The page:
The learning continues when these plants are harvested and brought inside. ABC’s large kitchen hosts many teachable moments when Perez and ABC Education Assistant Caroline Caswell process the plants. Interns are given the opportunity to roll up their sleeves, spend time outside in the subtropical Texas heat, and work with the plants in the ground. Then, they troop into the kitchen and receive hands-on instruction on how to make medicated oils, extracts, infusions, honeys, vinegars, and more from these materials — natural remedies in almost every form.

In the spring especially, the kitchen is overrun with plant life (and a few insects). A nook by the back door of the main building holds drying racks redolent with the fragrances of lavender (Lavandula × intermedia, Lamiaceae) flowers, fennel (Foeniculum vulgare, Apiaceae) seeds, holy basil (Ocimum tenuiflorum, Lamiaceae) leaves, or any number of freshly harvested herbs. For roots such as ginger (Zingiber officinale, Zingiberaceae) or ashwagandha (Withania somnifera, Solanaceae), the hum of a dehydrator fills Perez’s office. A cupboard stuffed with all sizes of bottles and jars holds tinctures and glycerites made onsite, and an antique case stores dried herbs and harvested seeds for future use. ABC staff enjoy the harvest of vibrant red hibiscus (Hibiscus sabdariffa, Malvaceae) calyces in particular and often partake in freshly steeped herbal iced teas.

Every year, on the first Saturday in May, ABC hosts its annual HerbDay celebration for the regional community. People are invited to explore the grounds, participate in a maypole ceremony, and hear talks from Blumenthal and guest herbalists from around the country. Herb walks make use of the themed gardens to educate visitors about medicinal and culinary plants, and the event includes a large plant and book sale to encourage interest in and connection with herbs and natural healing modalities. HerbDay at ABC, which draws an increasing number of attendees every year, has expanded to include children’s activities, arts and crafts projects, entertainment from local musicians, and outside vendors sprawled out on the lawn between the carriage house and greenhouse. Members of the public can thus learn more about ABC’s educational mission, history, publications, and programs.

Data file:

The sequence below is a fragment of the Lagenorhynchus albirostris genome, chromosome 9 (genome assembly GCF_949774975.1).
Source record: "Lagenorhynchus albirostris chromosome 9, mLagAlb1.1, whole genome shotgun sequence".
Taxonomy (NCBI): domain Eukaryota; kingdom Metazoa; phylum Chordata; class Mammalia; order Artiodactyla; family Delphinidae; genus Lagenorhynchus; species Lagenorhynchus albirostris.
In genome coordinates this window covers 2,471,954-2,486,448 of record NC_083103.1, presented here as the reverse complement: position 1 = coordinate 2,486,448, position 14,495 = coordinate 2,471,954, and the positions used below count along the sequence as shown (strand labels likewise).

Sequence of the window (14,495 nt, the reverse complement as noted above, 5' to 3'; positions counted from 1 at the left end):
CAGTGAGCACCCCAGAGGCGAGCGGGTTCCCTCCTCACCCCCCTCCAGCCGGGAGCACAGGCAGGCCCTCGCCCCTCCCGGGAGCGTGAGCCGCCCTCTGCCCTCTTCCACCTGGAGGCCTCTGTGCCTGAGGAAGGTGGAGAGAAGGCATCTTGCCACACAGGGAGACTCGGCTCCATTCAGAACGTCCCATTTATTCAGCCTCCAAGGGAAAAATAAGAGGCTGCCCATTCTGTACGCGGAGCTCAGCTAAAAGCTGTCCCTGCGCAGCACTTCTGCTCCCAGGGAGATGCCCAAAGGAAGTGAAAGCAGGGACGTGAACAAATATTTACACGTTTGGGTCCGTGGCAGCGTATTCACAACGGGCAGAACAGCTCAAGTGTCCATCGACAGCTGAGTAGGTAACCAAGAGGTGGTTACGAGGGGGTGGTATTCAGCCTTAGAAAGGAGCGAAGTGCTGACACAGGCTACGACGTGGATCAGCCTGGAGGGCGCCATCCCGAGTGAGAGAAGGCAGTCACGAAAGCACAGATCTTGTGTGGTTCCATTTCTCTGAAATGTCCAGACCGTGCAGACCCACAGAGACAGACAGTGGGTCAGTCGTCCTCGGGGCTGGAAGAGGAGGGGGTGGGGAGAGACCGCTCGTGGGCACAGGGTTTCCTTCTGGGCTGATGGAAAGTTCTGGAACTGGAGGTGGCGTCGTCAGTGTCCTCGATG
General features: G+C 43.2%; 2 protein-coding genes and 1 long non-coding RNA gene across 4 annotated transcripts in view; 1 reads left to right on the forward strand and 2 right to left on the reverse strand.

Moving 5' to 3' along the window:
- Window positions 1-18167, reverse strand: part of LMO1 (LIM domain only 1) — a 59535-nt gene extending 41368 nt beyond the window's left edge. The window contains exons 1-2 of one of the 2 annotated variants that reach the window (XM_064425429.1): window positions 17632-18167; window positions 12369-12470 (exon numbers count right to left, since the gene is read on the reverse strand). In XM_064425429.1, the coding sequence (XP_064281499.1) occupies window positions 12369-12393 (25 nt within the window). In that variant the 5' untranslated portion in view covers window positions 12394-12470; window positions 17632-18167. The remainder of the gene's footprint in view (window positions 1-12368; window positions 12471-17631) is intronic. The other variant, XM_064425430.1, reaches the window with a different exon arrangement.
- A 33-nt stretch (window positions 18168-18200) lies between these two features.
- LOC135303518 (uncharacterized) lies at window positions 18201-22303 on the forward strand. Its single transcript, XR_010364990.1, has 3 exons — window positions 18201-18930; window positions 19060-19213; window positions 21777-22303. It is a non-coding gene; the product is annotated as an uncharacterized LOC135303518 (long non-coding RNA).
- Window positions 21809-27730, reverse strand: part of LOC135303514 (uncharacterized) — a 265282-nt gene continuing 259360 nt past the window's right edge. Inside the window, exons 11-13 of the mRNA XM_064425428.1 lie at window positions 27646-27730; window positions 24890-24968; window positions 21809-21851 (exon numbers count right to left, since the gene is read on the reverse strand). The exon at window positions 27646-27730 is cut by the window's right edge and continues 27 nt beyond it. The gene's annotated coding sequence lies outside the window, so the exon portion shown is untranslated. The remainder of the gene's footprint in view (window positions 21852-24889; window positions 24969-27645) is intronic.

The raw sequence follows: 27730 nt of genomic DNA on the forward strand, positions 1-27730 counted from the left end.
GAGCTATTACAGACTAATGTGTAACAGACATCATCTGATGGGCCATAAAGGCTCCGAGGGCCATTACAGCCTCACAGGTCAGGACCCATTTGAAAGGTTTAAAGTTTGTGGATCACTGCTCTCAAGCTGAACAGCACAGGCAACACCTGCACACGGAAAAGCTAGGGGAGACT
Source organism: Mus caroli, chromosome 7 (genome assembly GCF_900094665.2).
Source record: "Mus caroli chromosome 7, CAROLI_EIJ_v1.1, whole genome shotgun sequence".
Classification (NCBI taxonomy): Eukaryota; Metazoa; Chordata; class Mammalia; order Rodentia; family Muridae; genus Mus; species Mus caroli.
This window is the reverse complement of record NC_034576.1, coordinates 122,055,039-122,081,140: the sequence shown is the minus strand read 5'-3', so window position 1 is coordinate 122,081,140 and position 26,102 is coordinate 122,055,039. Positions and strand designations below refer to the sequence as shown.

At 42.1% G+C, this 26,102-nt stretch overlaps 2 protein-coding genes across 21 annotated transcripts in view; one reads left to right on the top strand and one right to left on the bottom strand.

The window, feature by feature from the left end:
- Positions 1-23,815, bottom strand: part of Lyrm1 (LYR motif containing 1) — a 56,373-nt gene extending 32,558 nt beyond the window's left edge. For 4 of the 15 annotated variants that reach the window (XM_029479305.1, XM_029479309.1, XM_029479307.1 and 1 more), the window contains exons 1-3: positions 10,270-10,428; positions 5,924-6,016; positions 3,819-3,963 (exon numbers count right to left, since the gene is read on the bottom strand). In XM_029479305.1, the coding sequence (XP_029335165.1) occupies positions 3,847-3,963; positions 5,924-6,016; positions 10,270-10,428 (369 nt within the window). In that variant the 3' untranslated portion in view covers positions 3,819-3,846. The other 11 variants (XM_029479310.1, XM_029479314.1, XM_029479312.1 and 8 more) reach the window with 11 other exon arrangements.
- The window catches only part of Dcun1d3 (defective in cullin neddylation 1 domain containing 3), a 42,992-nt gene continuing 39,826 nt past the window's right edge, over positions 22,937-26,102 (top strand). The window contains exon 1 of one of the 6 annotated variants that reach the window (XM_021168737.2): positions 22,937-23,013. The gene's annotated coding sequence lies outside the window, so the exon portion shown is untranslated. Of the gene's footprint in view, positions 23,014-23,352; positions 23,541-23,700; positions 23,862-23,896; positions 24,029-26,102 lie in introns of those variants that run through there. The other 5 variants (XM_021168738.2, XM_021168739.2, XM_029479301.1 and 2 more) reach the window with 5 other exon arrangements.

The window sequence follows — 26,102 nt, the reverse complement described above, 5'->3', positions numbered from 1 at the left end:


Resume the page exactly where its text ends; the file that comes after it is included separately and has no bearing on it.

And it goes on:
“Prior to purchasing the Case Mill Homestead, ABC had no space to offer the public something like our HerbDay celebration,” said Gayle Engels, ABC’s special projects director. “Community outreach and consumer education are part of ABC’s mission, and this beautiful space in the heart of East Austin has provided us the opportunity to welcome visitors who learn from regional, national, and international speakers, both on HerbDay and at other times throughout the year.”

From its origins in early Texas to the present-day, the historic Case Mill Homestead has stood witness to 165 years of history. ABC is proud to be a part of this property’s story.

“When I first walked onto the property in May 1997 and saw an echinacea plant in bloom, I knew this would be — and should be — ABC’s new home,” said Blumenthal. “Over the past 20 years, I’ve always been grateful that we have such a beautiful and historic location from which to base our international nonprofit research and educational activities.”

The opportunities afforded to the organization cannot be quantified or overstated: The grounds offer organically cultivated herbs and food, a meeting space for ABC’s Austin-based staff and other herb organizations, and an outdoor classroom unlike anything else the area has to offer. The gardens and pond support native Texas flora and fauna, and it is not unusual to see a frog hop along a border of horsetail reed (Equisetum hyemale, Equisetaceae) and into the pond, or a spiny lizard skitter underneath the shade of a prickly ash tree (Zanthoxylum americanum, Rutaceae) to escape the notice of a neighborhood cat.

ABC celebrates Case Mill’s past while looking to the future. Updates to the property will always be made with the goal of extending the life of the historical building, which is currently in need of restoration and preventative maintenance. Such improvements will help create a more sustainable presence with an emphasis on water conservation, regenerative agriculture, and, in the future, solar power; and help further ABC’s nonprofit mission of providing education using science-based and traditional information to promote the responsible use of herbal medicine.

—Hannah Bauman